The road to reforming Fannie, Freddie

Here's a look at some of the major events the mortgage financing giants faced when things began to unravel in the housing market in 2007.


For years the federal government
has been trying to figure out what
to do with Fannie Mae and Freddie Mac.

Fannie Mae, Freddie Mac

May 22

Months after the nation's mortgage delinquency rate reached a four-year high in the fourth quarter of 2006, the House clears legislation that would toughen oversight of the mortgage financing giants.

Nov. 19 2007

Fannie Mae and Freddic Mac share prices sink to 10-year lows on concerns about mortgage defaults.

March 19

The Office of Federal Housing Enterprise Oversight clears Fannie Mae and Freddie Mac to buy more mortgages to help the housing market. The move reduces the amount of capital the two mortgage financing companies have to set aside to protect them against losses.

July 30 2008

President George W. Bush enacts a law that gives the administration temporary authority to offer an unlimited line of credit to Fannie Mae and Freddie Mac.

Sept. 7 2008

The U.S. seizes control of the mortgage-finance giants to help quell unrest in the housing and financial markets. Freddie Mac leader Richard Syron is replaced by David Moffett. Fannie Mae chief executive David Mudd is pushed out as former Merrill Lynch Vice chair Herbert Allison steps in.

Nov. 10 2008

Fannie Mae reports a loss of $29 billion for the quarter -- the biggest loss among U.S. companies this year. Fannie cites the rescue’s shortcomings.

Nov. 25 2008

The federal government announces new loan programs that will use up to $800 billion to revive consumer lending. The move expands the government's intervention in the financial system.

Feb. 18 2009

The federal government doubles the monetary support for Freddie Mac and Fannie Mae to $400 billion to cover losses on mortgage-related investments.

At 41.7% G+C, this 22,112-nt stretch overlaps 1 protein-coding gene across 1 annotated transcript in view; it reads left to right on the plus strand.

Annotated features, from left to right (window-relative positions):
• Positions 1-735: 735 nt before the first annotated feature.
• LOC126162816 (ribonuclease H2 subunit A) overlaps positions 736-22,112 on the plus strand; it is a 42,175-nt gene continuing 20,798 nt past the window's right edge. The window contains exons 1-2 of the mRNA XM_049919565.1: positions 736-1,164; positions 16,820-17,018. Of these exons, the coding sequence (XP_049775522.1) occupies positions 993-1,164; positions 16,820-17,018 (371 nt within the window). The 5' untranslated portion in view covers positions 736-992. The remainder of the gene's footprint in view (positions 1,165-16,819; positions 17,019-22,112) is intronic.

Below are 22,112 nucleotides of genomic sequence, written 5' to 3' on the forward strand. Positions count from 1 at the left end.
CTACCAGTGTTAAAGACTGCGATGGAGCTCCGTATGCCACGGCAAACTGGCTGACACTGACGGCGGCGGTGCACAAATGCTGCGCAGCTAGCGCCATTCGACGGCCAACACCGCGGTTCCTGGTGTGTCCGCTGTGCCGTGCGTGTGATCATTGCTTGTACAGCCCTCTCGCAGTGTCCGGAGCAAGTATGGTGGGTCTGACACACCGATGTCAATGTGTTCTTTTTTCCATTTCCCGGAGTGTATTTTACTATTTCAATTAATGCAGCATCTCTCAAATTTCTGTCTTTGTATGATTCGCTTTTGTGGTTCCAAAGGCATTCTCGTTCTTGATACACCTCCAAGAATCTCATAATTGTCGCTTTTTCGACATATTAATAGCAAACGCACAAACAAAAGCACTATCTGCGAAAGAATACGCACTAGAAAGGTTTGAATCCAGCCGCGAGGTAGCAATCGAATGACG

Feb. 26 2009

Fannie Mae reports a loss of $59 billion in 2008, prompting the Treasury to give it $15 billion.

April 20 2009

Fannie Mae names Michael J. Williams, the company’s chief operating officer, as its new CEO. Williams replaces Allison whom the Obama administration tapped to run Treasury’s financial recovery program.

July 21 2009

Freddie Mac names Charles Haldeman as its new CEO. Haldeman worked in the financial industry for many years. He is the fourth person to hold job since the federal takeover.

August 7

Freddie Mac reports a profit.

Dec. 24 2009

The Obama administration pledges unlimited financial assistance to Fannie Mae and Freddie Mac, allowing the government to exceed the $400 billion cap on emergency aid without seeking permission from a bailout-weary Congress.

March 5 2010

Barney Frank (D-Mass.), chairman of the House Financial Service Committee, warns of investing in Freddie Mac and Fannie Mae. In response, the Treasury reaffirms its committment to help the companies.

March 23

Treasury Secretary Timothy F. Geithner tells a congressional panel that the Obama administration backs reforming the mortgage giants and would keep the parts of the housing system that worked well.

May 11 2010

Democrats defeat a GOP push to end the government’s control of the mortgage financing giants.

July 27 2010

The administration announces a conference to start a public discussion on how to reshape the housing-financing system.

Feb. 11 2011

The Obama administration proposes raising fees for borrowers and requiring large down payments for home loans as part of a long-term effort to reduce the government's outsized footprint in the housing market.

SOURCES: Washington Post, staff reports

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